Germany is perhaps the most salient example. After passing the National Energy Plan in 2000, calling for an all-out commitment to renewables and a phase-out of their nuclear plants, wind and solar have grown, dramatically fueled by generous subsidies, legislated mandates and preferences on the grid. So have prices. According to the International Energy Agency, “Electricity prices in Germany, especially for household consumers, are among the highest in Europe.” Between 2007 and 2011 constant prices increased by 40%. Only Denmark is higher.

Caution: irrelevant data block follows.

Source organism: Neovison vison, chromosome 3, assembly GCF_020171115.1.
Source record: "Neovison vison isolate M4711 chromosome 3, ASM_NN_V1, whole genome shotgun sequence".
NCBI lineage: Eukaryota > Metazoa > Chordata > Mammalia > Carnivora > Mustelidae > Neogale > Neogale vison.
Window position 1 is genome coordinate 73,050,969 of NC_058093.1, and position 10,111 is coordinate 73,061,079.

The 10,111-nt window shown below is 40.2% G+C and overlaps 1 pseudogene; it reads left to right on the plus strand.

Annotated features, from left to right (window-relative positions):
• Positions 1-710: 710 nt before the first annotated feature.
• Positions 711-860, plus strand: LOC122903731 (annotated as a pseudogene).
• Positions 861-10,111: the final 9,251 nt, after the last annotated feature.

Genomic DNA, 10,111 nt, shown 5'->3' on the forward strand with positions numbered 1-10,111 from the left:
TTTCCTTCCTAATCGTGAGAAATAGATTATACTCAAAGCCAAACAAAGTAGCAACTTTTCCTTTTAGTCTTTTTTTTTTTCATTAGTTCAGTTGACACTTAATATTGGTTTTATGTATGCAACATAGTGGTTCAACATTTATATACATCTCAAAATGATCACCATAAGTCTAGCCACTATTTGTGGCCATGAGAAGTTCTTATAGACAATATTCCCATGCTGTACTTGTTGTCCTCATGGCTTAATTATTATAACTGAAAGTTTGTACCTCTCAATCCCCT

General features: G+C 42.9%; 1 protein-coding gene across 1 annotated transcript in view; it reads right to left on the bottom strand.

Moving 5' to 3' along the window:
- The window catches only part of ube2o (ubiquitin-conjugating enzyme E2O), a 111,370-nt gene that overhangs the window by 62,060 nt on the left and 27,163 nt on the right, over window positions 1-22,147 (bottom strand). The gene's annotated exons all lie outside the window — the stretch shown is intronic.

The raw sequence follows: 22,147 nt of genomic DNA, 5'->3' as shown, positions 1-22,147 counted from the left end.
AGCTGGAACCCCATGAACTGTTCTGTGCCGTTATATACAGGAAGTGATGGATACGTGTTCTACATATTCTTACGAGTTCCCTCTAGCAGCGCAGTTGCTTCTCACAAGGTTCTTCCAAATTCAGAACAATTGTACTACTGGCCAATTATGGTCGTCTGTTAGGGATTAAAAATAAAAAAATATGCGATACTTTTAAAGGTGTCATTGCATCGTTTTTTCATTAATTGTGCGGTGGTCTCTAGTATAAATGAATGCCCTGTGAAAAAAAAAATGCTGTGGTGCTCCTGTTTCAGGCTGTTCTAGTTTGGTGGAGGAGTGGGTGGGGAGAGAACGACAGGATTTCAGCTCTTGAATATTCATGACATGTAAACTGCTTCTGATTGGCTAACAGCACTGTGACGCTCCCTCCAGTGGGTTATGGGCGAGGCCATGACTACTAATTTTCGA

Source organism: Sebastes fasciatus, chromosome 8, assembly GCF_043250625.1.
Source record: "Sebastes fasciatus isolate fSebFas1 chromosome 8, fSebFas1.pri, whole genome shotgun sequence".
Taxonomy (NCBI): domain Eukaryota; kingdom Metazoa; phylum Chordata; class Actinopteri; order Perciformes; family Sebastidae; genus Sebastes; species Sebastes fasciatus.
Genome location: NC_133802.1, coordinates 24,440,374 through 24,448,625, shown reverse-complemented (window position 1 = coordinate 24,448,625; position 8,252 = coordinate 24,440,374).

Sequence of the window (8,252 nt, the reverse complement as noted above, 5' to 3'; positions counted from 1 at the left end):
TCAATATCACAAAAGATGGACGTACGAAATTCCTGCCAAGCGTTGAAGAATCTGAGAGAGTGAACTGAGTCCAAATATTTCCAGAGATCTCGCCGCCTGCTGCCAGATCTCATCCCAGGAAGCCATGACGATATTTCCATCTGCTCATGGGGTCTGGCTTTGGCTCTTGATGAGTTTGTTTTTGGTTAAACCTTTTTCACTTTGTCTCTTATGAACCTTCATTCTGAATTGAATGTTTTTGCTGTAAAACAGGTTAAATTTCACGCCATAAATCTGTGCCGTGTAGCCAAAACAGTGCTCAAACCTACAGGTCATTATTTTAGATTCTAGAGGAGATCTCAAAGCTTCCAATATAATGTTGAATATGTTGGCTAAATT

To recover the higher costs of wind and solar projects, investors receive a guarantee that the electricity they produce will be purchased at a fixed price for a period of several years. Last year alone, owners of wind and solar farms were paid EUR 14 billion ($18 billion), with an estimate that an additional EUR 100 billion will be paid by 2022 for facilities that have already been installed. These subsidies are recovered through a surcharge on household electric bills, 14% of bills last year. The environmental minister recently estimated the overall cost of the program, to include massive transmission system upgrades, will approach EUR 1 trillion. It’s not complicated – as Der Spiegel reported “contrary to earlier forecasts, solar and wind farms are a long way from being able to produce energy at prices possible in coal-fired and nuclear plants.”